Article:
Olive Oil: Frequently Asked Questions

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Olive Oil: Frequently Asked Questions

Olive oil is a popular oil that’s frequently touted as supporting heart health (plus, it’s delicious!). But is it as good as health experts say it is? And how do you choose an olive oil that’s right for you? Learn more about this Mediterranean delicacy that has taken the food and nutrition world by storm.

How is olive oil made?

Olive oil is made by harvesting fresh olives, crushing the olives (minus the pits) into a thick paste, and adding water. The mixture is then churned slowly, and pressed in a mechanical oil press or spun in a centrifuge to separate the olive oil from the water and pulp. Some types of olive oil may then be refined using chemicals or heat. The last step is the bottling process (bottles or packages) that protect the oil from heat, light, and oxygen.

What are the different types of olive oil?

Most olive oils in the U.S. are Italian and Spanish, according to The Spruce Eats. There are several grades of olive oil — these include:

Extra-virgin olive oil (EVOO)

This is the highest grade of oil from mechanically-pressed olives (without heat or chemicals). It has a superior taste and contains more of the vitamins and minerals found in olives. It’s best used for salad dressings, dips, dipping bread, and cold dishes.

Virgin olive oil

This oil is made in a similar manner as EVOO, but has a slightly higher level of oleic acid and a less intense flavor.

Pure olive oil

Also known as “regular” olive oil, this oil is made with heat and/or chemicals. It’s a lower-quality oil with a more neutral flavor. And, it’s best used as a cooking oil.

How do you choose a high-quality olive oil?

Tips for buying a quality olive oil include:

  • Sticking with an extra-virgin olive oil.
  • Looking for a harvest date or a “best before” date on the bottle.
  • Choosing an oil in a dark glass bottle or a tin.
  • Checking the back label for the country or origin (IT for Italy, ES for Spain, GR for Greece, PT for Portugal). Higher-quality oils usually come from a single region, says

Expect to pay more for a quality extra-virgin olive oil, too.

Is olive oil healthy?

Olive oil is high in a healthy type of fat called monounsaturated fat. When used in place of saturated fat, monounsaturated fat can help lower LDL (“bad”) cholesterol. The use of olive oil is linked with a lower risk of heart disease, some cancers, and even dementia. The Mediterranean diet, a popular eating plan, includes a generous amount of olive oil, which may explain, in part, why there are so many health benefits to this way of eating.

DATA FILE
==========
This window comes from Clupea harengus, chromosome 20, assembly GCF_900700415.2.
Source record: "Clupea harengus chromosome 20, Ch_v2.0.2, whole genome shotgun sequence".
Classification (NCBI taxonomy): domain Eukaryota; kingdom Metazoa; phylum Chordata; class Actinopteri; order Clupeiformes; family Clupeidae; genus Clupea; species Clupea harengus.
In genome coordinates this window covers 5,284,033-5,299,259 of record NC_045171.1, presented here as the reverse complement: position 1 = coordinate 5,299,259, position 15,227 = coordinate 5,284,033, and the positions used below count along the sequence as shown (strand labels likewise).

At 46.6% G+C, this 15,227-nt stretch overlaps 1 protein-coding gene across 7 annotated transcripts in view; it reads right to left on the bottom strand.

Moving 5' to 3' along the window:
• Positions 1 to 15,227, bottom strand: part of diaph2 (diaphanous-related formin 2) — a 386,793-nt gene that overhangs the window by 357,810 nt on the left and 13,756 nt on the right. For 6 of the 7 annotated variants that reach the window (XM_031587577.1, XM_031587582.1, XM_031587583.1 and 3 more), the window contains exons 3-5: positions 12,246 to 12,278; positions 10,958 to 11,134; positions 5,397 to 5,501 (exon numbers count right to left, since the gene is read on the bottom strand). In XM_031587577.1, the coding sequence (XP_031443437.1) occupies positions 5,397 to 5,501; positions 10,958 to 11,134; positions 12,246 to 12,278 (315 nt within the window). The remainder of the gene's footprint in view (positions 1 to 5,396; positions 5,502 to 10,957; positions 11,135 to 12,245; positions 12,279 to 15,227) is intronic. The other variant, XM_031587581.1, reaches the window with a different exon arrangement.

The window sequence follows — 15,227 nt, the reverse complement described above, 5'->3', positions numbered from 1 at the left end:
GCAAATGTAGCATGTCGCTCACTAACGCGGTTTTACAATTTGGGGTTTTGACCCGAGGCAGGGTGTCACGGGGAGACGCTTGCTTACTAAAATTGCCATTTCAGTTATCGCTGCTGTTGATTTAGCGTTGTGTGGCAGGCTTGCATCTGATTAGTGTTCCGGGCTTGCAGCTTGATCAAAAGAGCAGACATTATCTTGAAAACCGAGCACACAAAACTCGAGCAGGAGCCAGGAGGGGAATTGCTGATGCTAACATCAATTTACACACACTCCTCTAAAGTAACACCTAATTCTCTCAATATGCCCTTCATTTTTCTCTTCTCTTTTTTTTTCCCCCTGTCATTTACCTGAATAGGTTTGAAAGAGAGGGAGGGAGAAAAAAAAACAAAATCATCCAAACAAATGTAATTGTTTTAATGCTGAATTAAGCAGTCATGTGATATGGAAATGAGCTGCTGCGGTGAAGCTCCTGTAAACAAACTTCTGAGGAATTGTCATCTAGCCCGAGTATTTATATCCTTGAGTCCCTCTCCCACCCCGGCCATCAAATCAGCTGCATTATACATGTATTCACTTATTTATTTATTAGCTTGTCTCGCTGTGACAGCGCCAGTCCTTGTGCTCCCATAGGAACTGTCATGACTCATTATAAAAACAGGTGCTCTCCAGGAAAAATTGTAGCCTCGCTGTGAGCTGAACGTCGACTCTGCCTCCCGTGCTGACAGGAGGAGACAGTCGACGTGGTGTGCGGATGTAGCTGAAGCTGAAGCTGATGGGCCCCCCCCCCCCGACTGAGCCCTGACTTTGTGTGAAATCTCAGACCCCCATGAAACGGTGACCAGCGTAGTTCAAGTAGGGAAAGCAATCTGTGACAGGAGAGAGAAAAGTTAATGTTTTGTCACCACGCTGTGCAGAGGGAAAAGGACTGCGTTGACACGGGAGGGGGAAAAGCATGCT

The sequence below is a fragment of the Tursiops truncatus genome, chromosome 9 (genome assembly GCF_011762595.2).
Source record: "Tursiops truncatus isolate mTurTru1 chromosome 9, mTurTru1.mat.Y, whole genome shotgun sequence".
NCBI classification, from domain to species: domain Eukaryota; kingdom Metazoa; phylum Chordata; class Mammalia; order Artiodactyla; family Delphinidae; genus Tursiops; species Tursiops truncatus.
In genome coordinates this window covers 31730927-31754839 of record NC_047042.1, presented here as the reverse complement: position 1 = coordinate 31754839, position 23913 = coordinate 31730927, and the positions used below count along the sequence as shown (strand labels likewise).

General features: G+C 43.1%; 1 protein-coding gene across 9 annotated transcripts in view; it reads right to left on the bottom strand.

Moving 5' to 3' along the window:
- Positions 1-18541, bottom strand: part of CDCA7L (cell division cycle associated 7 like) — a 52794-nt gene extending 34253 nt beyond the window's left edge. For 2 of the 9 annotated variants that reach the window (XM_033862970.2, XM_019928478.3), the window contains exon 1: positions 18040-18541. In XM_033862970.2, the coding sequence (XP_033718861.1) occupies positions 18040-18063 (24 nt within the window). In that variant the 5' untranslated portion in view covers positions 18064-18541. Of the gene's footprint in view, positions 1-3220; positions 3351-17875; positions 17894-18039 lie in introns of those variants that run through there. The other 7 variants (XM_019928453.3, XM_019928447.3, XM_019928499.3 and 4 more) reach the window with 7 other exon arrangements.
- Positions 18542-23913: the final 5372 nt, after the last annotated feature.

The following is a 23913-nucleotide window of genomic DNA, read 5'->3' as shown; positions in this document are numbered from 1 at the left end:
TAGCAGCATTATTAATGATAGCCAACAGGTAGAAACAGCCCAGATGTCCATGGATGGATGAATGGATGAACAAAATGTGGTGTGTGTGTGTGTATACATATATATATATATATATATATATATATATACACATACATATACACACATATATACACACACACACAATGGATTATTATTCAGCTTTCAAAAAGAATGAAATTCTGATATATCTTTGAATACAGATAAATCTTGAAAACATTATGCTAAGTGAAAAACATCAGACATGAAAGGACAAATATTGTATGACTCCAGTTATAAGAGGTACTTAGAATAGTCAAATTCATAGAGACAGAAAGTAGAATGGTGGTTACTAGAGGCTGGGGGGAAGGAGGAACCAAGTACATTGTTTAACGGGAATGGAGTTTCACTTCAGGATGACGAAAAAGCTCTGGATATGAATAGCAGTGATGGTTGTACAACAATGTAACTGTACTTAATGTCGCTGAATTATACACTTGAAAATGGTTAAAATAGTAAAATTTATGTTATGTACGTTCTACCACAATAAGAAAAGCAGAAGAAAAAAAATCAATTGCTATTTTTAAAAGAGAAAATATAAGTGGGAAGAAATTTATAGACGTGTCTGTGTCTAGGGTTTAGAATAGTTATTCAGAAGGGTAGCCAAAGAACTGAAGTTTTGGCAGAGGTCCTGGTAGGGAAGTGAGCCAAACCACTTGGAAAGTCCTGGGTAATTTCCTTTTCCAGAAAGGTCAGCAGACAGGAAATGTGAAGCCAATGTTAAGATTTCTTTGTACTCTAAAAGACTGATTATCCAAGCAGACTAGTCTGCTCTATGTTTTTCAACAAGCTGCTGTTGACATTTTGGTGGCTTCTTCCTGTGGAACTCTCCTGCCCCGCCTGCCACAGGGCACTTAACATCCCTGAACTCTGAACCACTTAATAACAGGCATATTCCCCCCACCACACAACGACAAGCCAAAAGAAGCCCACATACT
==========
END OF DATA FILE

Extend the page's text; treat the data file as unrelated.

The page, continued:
How many calories are in olive oil?

One tablespoon of olive oil contains about 120 calories, as well as 14 grams of fat and 2 grams of saturated fat. There is no carbohydrate or protein in olive oil.

Is light olive oil lower in calories than EVOO?

No — the “light” refers to the color of the oil. Unfortunately, there is no lower-calorie or lower-fat olive oil.

Can you cook with olive oil?

Yes, as long as you are sautéing over medium heat or baking something in the oven, you can cook with olive oil. If you’re cooking at high temperatures, say, above 400°F, the olive oil may begin to break down and smoke (called the smoke point). This can cause an unpleasant, bitter flavor and may break down the beneficial compounds in the oil. Olive oil probably doesn’t lend itself well to deep-frying, but it’s fine to use for sautéing, baking, and roasting.

Can using olive oil help diabetes?

Yes! Olive oil can help diabetes in several ways:

Does olive oil help with weight loss?

On its own, olive oil won’t lead to weight loss. After all, it’s an oil and therefore pretty high in calories. However, olive oil (as with other types of fat) can help you to feel full, which means that you may end up eating less. And eating less can help you lose weight.

When you can, substitute olive oil for other types of fat in your diet, especially fat foods high in saturated fat, such as butter, stick margarine, and shortening.

Want to learn more about eating well with diabetes? Read “Strategies for Healthy Eating,” “Improving Your Recipes: One Step at a Time,” and “What Is the Best Diet for Diabetes.”

Amy Campbell, MS, RD, LDN, CDCES

Amy Campbell, MS, RD, LDN, CDCES

Amy Campbell, MS, RD, LDN, CDCES on social media

A Registered Dietitian and Certified Diabetes Educator at Good Measures, LLC, where she is a CDE manager for a virtual diabetes program. Campbell is the author of Staying Healthy with Diabetes: Nutrition & Meal Planning, a co-author of 16 Myths of a Diabetic Diet, and has written for  publications including Diabetes Self-Management, Diabetes Spectrum, Clinical Diabetes, the Diabetes Research & Wellness Foundation’s newsletter,, and

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